The importance of working capital management to businesses is undeniable as many collapses were not caused by a lack of profitability but, rather, by shortages in cash (Nuhiu and Dermaku, 2017). An increased focus on working capital has been noted since the financial downturn of 2007-2008 because of that the access to borrowed capital became more expensive. This results in prompting businesses to pass on the burden of working capital to the downstream supply chain by delaying payments (Duggal and Budden, 2012; Haron and Nomran, 2016). The general objective of working capital management is to reduce it to a point where current assets, which are made up of inventories and accounts receivable be financed from current liabilities, which are made of accounts payable (Sagner, 2014). This usually is overlooked by practitioners who tend to be measured based on cost and operational efficiency, rather than on the cash impact of their daily activities (DeSmet, 2018). Hence, the purpose of this chapter is to identify mainly the supply chain and procurement practices that consider working capital. This chapter summarizes findings from the literature in a working capital maturity matrix, listing the practices that impact the working capital.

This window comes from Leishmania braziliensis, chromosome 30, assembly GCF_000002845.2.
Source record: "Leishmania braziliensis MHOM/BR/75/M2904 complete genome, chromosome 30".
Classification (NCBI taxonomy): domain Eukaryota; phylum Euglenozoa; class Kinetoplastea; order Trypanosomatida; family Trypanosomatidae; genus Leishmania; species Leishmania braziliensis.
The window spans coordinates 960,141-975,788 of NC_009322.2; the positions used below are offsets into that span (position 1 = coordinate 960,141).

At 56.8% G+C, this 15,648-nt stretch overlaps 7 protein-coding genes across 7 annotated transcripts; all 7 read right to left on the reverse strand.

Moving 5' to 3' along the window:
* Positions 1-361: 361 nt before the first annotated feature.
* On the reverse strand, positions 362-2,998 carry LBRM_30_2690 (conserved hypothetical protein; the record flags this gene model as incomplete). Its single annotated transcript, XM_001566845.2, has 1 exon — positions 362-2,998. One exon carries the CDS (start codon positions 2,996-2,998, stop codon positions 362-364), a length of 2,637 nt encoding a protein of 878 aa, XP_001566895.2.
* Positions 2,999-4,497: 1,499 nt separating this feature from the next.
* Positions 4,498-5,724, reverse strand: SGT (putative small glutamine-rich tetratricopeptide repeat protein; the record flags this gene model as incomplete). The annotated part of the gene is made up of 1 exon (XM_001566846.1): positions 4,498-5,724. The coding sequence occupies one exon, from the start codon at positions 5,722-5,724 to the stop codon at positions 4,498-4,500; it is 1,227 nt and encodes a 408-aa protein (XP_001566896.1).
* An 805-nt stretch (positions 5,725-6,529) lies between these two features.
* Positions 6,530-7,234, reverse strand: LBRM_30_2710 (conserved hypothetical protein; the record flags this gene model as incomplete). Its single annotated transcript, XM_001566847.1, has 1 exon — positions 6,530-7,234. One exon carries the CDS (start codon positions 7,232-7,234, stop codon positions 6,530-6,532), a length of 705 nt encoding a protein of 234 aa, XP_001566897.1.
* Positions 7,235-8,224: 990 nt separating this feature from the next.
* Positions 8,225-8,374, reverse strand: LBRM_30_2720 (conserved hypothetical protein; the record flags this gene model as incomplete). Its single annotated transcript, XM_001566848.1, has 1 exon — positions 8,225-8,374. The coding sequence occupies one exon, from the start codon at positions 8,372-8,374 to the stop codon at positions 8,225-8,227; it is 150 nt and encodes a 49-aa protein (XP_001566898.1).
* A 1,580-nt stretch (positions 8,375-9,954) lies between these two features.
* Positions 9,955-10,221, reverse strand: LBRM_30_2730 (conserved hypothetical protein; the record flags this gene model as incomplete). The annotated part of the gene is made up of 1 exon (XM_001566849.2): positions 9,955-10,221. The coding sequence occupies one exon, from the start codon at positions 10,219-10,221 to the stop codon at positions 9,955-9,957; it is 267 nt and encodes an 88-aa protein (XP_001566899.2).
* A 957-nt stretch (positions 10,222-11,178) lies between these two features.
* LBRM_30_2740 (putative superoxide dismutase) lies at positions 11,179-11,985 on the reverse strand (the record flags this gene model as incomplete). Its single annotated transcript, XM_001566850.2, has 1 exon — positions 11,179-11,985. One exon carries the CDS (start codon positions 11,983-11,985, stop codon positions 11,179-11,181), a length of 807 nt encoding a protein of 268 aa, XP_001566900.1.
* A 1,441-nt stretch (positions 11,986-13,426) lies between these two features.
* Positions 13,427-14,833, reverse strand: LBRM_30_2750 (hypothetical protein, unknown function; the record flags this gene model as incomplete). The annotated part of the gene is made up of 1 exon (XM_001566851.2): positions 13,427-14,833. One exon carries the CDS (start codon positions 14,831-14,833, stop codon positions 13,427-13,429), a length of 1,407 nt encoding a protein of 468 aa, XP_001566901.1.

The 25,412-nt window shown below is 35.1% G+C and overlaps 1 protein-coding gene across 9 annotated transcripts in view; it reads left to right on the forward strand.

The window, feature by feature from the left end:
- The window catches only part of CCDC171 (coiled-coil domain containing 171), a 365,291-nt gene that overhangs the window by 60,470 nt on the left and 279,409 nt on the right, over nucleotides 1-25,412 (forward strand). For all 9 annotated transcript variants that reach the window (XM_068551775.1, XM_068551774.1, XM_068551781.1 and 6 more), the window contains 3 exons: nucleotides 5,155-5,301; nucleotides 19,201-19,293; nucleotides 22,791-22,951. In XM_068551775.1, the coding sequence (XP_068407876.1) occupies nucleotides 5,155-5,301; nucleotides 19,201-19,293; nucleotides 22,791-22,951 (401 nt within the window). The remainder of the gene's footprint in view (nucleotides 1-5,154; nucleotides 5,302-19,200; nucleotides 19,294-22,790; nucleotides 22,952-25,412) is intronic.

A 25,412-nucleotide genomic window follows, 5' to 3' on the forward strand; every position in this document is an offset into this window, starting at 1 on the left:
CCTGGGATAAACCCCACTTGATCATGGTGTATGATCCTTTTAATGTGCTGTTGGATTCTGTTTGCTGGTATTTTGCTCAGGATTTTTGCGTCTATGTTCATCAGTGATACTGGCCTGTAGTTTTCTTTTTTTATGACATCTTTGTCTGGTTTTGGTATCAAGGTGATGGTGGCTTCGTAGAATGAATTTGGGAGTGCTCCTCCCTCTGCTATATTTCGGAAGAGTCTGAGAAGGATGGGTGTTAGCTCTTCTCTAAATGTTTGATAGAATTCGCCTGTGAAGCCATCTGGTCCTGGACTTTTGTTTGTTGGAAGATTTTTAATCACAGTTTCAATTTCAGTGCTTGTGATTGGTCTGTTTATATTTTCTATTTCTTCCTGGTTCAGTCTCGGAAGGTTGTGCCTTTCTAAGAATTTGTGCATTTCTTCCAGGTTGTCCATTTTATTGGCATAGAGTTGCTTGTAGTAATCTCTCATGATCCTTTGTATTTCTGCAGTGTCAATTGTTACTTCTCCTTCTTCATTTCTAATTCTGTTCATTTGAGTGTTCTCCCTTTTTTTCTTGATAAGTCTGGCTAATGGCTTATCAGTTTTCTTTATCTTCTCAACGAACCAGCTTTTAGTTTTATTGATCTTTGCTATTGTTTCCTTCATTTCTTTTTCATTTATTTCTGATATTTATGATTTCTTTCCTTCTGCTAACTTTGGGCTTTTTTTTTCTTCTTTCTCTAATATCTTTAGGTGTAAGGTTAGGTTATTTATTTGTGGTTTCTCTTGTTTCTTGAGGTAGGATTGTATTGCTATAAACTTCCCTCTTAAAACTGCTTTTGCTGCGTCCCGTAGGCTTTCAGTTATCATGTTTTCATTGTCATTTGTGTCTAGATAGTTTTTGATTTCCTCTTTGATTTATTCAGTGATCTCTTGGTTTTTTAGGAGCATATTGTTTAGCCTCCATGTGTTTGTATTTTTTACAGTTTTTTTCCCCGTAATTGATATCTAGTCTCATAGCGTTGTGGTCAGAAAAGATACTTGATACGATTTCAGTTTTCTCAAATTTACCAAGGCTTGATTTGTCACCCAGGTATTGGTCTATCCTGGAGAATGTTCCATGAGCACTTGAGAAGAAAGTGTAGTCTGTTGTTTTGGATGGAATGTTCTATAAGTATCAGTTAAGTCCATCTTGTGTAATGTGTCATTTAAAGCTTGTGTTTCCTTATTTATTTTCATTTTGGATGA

|Title of host publication||Emerging Trends in Decision Sciences and Business Operations|
|Editors||Avinash K. Shrivastava, Sudhir Rana|
|Place of Publication||London and New York|
|Publisher||Routledge, Taylor & Francis Group|
|Number of pages||37|
|ISBN (Print)||9781032269191, 9781032325477|
|Publication status||Accepted/In press - 2022|